There is something to be said for building the machine of your dreams. As a child I spent some summers traveling through Germany with my family, and the memory of those European spec BMW’s and Porsches zipping past us in the Autobahn is still vivid in my mind. BMW’s from the late 70’s to late 80’s are a weakness of mine. There is nothing like the feeling of controlled power that is driving a 3-Series BMW.
Companies like Alpina, Hartge, AC Schnitzer, and Zender re-imagined the BMW’s of the late 70’s to early 2000’s. In the case of Alpina, the redesign was so extensive that, in Germany, Alpina is considered a car company, and its cars are not registered as BMW’s by the German government.
I was studying Architecture at the time I was traveling through Germany, and the design of the European Spec BMWs seemed so much more sophisticated than what we got in the United States. First, as any BMW afficionado from back then remembers, the U.S. Department of Transportation demanded that these ridiculously large bumpers be added to BMWs shipped to the United States. BMW Afficionados called these front bumpers “diving boards,” because they extended a ridiculous length past the nose of the car. Second, BMW didn’t offer any of their performance engines. In the case of the 3-Series, the US got a 4-cylinder mommy car in the E21 320i, while Europe and the rest of the world got the six cylinder, dual exhaust, 323i which competed with the Porsches of the day.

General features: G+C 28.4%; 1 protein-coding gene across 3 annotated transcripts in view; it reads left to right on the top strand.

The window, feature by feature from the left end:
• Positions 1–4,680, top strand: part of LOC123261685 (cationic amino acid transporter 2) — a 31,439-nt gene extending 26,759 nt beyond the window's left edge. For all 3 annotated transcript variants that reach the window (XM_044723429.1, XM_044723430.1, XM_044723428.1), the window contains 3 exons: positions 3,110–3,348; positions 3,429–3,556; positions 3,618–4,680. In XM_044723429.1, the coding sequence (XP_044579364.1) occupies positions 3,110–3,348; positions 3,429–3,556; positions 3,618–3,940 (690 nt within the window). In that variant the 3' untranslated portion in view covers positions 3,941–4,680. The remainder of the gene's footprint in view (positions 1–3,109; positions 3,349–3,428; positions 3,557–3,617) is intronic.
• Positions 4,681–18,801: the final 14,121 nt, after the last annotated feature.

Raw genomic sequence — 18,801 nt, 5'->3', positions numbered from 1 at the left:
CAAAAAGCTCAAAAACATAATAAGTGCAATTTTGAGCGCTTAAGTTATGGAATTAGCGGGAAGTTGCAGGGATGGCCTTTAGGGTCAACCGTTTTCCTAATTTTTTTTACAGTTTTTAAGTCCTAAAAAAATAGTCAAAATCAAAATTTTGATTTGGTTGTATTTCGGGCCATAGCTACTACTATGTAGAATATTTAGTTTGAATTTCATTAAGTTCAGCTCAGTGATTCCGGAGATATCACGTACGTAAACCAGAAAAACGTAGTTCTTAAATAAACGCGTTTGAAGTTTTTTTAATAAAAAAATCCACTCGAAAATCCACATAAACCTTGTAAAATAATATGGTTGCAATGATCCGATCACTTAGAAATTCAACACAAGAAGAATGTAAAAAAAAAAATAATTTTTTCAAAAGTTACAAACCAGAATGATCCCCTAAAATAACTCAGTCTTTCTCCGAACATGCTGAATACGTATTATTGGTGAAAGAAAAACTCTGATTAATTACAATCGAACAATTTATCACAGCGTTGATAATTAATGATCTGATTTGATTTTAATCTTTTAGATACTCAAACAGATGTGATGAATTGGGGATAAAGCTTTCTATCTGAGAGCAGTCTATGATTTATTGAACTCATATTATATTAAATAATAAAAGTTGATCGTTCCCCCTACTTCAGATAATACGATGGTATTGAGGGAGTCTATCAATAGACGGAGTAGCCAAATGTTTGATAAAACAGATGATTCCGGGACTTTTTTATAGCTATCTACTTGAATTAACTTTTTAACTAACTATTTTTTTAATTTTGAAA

The Alpina and Hartge versions of the E21 were sleek and powerful, with beautiful large aluminum rims. The US 320i had the ridiculous bumpers, a slow engine because of fuel economy concerns during the Jimmy Carter Administration, and worse, we never got the convertible version of these compact cars. Ralph Nader, the politician that became famous for his automobile safety zealotry, had made sure to scare all car manufacturers around the world to stop making convertible cars. About the only company that kept making convertibles through the era was Mercedes Benz. BMW partnered with BAUR Karosserie to make a partial convertible, called the BAUR Top Cabriolet, or BAUR TC for short.
So, Samaan Coachworks, is a longstanding yearning for BMWs styled and tuned to the extent that Alpina and Hartge modified these vehicles. It seemed like the plain BMW chassis was meant to be improved upon, and to this day, the 3-Series models of the late 70s, 80s, and 90s remain favorites of the racing and auto-tuning faithful. The cars are extremely light in comparison to a Ford Mustang, and the suspension was decades ahead of any American or Japanese car of the era. Those 3-Series models may not have beat any Mustang at 0-60, but once it came to make a turn, the BMWs showed why they claimed to be the “Ultimate Driving Machine.”
Samaan Coachworks is a dream to redesign and re-style a BMW from top to bottom, front to back, inside and out, to the extent that Alpina went, and more. Is this an ambitious, and maybe even ludicrous, goal? Maybe, it was in the 80s and 90s, but with the advent of 3D Modeling, 3D Printing, CNC manufacturing and the ability to source manufacturing from around the world, it is no longer unfeasible. In fact, the reason I created this website is because I have proven the theory. An individual committed to this vision can, in fact, make serious engineering improvements and modifications to the drive train, interior, and aerodynamics of a car with the right tools, machinery, and connections. It is already happening.